By David Gumpert
[Excerpts] Last week’s multi-agency assault on Rawesome Food Club in Venice, Calif., marked the first time individuals associated with a food club or a small farm had actually been thrown into jail, in this case charged with 13 felonies and misdemeanors, and held on high bail (requested between $60,000 and $130,000).
Many of the 2,000-plus members of Rawesome are extremely upset. Now, they have joined forces with members of a Maryland food club, Grassfed on the Hill, to form a new national association of food clubs, the Farm Food Freedom Coalition, intended to fight the federal and state crackdowns on private food groups and farmers.
Grassfed on the Hill was hit with a 13-month undercover investigation by the U.S. Food and Drug Administration that resulted in an Amish farmer in Pennsylvania being sued in U.S. District Court in May, with the U.S. Justice Department seeking a permanent injunction preventing him from supplying the Maryland club.
The new Farm Food Freedom Coalition organized by the California and Maryland food clubs is noteworthy because it is heavily represented by mothers among its organizers. Liz Reitzig, mother of four, says that while there are a number of organizations focused on food rights, “most are geared toward farmers. We want to give consumers more of a voice.”
The fact that it’s mothers leading the charge should give the bureaucrats and lawyers at the FDA and Los Angeles County district attorney cause for concern, says Mark McAfee, owner of Organic Pastures Dairy Co., the largest raw milk producer in the country.
“Moms from the east and west coast and everywhere in between are uniting,” he says. “If a coalition of moms take on the behemoth FDA over food rights … oh Jesus.”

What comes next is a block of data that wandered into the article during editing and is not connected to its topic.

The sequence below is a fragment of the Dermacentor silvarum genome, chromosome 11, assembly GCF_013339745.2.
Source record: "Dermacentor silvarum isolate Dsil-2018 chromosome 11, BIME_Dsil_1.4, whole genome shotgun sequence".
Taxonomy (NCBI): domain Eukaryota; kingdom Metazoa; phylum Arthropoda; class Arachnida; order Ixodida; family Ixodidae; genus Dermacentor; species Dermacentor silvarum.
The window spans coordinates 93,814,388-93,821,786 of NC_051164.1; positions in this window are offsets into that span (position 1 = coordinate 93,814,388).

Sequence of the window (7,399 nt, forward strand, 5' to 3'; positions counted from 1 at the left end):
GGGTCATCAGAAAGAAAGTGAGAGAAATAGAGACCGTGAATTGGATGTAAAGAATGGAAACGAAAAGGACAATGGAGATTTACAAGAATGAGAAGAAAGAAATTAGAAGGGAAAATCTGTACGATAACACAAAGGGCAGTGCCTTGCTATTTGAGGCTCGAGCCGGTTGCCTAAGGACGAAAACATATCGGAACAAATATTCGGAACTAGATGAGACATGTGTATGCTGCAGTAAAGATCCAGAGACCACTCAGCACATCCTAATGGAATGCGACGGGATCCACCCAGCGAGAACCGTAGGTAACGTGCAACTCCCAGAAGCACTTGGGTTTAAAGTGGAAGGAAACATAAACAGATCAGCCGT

Read the full post at Grist.
Related: Government raids set local foodies on edge
By Laura Brown
The Union (serving Western Nevada)
Nerves are raw among local food advocates one week after a packed Grass Valley showing of the film, “Farmageddon” and a swat team-style government raid on Rawesome Foods, a private health food club selling raw milk in Southern California.
Already a new local committee has loosely formed calling themselves, “Nevada County Local Food Freedom” made up of physicians, farmers, businessmen and Weston A. Price Foundation leaders who, despite political differences, agree that everyone deserves the right to choose what they eat.
A draft resolution is in the works, outlining a community desire for freedom to purchase food for health and keep government intervention out of the local food system.
After creating a “buzz,” a second showing of “Farmaggedon,” a film documenting government raids and harassment of small farms across the country, is already tentatively scheduled for August 24 at a bigger venue, the Veteran’s Memorial Auditorium in Grass Valley with room enough to seat 1,000 people.
Read the full post at The Union.